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Key concepts

  • Thrombophilia testing is rarely indicated
  • Thrombophila testing should only be performed in specific situations when the results will alter management
  • Situations in which thrombophilia testing may be appropriate include; people presenting at a young age with an unprovoked venous thrombosis and a positive family history, children with purpura fulminans and some pregnant women

Thrombophilia is the increased tendency for a person to develop blood clots. There are a number of factors that contribute to increased thrombotic risk, many of which are well recognised and some of which are unknown. In most cases, the presence of one or more risk factors is thought to contribute to a thrombotic event. However, in some cases, described as idiopathic or unprovoked, a patient has no clear triggering event. Although over the last few years there has been increased interest in laboratory tests for investigating thrombophilia, their role in general practice is limited, their use is controversial and the results in most cases will not influence management. Testing may also lead to unnecessary anxiety and psychological distress, given that some inherited thrombophilic traits are very common but are of limited clinical significance.

Thrombotic risk is an accumulation of a number of factors. Virchow’s triad demonstrates this risk in terms of physiological states that promote thrombosis, including; circulatory stasis, hypercoagulability and vascular wall injury (Figure 1). Predisposing factors or current health status can alter one or more components of this triad. Most patients presenting with venous thromboembolism (VTE), will have more than one recognised risk factor, with overall risk increasing as the number of risk factors increase.1 Risk factors for VTE are listed in Table 1.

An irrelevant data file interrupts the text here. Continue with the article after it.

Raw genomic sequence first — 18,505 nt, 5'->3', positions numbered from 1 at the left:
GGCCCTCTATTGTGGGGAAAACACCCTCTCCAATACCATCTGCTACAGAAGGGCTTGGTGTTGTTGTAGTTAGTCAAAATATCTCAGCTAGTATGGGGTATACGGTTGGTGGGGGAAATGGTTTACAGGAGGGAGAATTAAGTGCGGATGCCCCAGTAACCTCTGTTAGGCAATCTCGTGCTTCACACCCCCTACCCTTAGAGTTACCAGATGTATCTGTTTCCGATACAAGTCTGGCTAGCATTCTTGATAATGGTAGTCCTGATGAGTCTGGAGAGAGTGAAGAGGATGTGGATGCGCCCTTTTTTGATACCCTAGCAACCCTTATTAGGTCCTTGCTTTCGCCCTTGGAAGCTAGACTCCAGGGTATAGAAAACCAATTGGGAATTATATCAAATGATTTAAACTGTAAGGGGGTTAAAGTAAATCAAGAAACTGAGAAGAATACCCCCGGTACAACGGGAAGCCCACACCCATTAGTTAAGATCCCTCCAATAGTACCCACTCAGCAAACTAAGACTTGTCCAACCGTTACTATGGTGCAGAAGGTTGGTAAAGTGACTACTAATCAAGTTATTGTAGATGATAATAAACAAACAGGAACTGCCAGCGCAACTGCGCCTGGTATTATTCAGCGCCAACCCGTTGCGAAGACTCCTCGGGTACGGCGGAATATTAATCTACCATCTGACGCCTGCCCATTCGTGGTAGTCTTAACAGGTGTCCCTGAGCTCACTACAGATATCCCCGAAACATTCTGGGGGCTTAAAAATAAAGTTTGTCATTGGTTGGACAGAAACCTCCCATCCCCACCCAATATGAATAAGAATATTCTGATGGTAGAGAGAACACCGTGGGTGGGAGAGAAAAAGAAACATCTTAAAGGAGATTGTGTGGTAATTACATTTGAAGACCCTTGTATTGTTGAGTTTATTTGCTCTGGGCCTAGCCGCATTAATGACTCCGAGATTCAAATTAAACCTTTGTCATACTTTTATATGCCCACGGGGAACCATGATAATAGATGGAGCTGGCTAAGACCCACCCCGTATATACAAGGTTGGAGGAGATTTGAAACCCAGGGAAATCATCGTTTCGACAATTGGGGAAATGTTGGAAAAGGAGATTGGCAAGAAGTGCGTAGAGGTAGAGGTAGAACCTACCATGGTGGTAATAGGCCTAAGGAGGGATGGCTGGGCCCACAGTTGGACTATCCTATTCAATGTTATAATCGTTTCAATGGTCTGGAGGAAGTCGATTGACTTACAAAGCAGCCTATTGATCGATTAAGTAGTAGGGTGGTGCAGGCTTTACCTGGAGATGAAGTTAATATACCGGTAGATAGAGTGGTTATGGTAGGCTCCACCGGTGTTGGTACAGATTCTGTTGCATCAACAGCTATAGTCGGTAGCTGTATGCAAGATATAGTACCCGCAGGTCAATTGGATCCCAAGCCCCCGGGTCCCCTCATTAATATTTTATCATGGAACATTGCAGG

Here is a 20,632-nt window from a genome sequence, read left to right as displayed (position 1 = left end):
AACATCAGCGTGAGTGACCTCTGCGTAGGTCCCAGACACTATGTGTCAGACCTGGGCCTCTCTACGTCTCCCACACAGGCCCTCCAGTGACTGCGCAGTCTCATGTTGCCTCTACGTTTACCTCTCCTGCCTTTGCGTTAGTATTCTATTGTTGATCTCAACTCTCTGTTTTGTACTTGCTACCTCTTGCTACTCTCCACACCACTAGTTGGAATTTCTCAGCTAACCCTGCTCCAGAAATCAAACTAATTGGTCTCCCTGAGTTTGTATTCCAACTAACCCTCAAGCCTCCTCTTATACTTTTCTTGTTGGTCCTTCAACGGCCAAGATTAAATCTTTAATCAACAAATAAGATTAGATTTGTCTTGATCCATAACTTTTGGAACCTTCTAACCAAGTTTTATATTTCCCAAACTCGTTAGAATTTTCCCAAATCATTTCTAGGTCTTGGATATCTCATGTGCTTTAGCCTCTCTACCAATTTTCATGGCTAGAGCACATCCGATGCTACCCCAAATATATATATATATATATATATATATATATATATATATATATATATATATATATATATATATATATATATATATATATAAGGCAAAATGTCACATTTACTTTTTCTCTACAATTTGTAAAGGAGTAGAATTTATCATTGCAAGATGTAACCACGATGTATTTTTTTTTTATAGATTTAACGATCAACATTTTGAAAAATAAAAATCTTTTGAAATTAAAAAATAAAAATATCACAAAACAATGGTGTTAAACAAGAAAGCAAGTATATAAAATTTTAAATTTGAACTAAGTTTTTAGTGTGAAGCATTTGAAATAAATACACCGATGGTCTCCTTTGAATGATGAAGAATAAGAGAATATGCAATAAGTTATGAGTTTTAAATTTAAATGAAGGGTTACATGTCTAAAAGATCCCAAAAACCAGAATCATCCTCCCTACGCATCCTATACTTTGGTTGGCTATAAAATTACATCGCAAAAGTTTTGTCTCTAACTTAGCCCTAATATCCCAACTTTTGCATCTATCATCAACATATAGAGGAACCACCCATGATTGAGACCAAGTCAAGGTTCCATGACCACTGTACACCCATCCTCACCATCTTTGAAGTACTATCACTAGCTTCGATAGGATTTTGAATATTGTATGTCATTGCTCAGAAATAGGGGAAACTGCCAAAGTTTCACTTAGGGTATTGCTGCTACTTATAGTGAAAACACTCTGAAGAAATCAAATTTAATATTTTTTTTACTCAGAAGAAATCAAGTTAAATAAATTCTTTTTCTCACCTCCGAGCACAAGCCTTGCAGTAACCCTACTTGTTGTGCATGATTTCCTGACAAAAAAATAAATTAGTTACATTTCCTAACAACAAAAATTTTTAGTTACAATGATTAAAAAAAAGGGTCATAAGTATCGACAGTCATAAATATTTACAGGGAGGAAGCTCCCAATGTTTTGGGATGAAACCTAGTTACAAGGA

Figure 1: Virchow’s triad (Adapted from Merli, 2006)2

Clinical assessment of patients at increased thrombotic risk

When a patient presents to primary care with a VTE or a family history of VTE, it is important to perform a thorough clinical assessment to determine the presence of risk factors (Table 1), and to collect a personal and family medical history. This assessment can help to determine if the event was provoked, i.e. whether risk was exacerbated by external risk factors, or unprovoked, i.e. occurred for no apparent reason. The thrombotic load (large or small thrombosis) and the site (proximal or distal) should also be noted.

Table 1: Risk factors for VTE1
Strong risk factors (odds ratio > 10)
  • Fracture (hip or leg)
  • Hip or knee replacement
  • Major general surgery
  • Major trauma
  • Spinal cord injury
Moderate risk factors (odds ratio 2–9)
  • Arthroscopic knee surgery
  • Central venous lines
  • Chemotherapy
  • Congestive heart or respiratory failure
  • Hormone replacement therapy
  • Malignancy
  • Oral contraceptive therapy
  • Paralytic stroke
  • Pregnancy/postpartum
  • Previous venous thromboembolism
  • Inherited thrombophilia
Weak risk factors (odds ratio < 2)
  • Bed rest > 3 days
  • Immobility due to sitting, e.g. prolonged car or air travel
  • Increasing age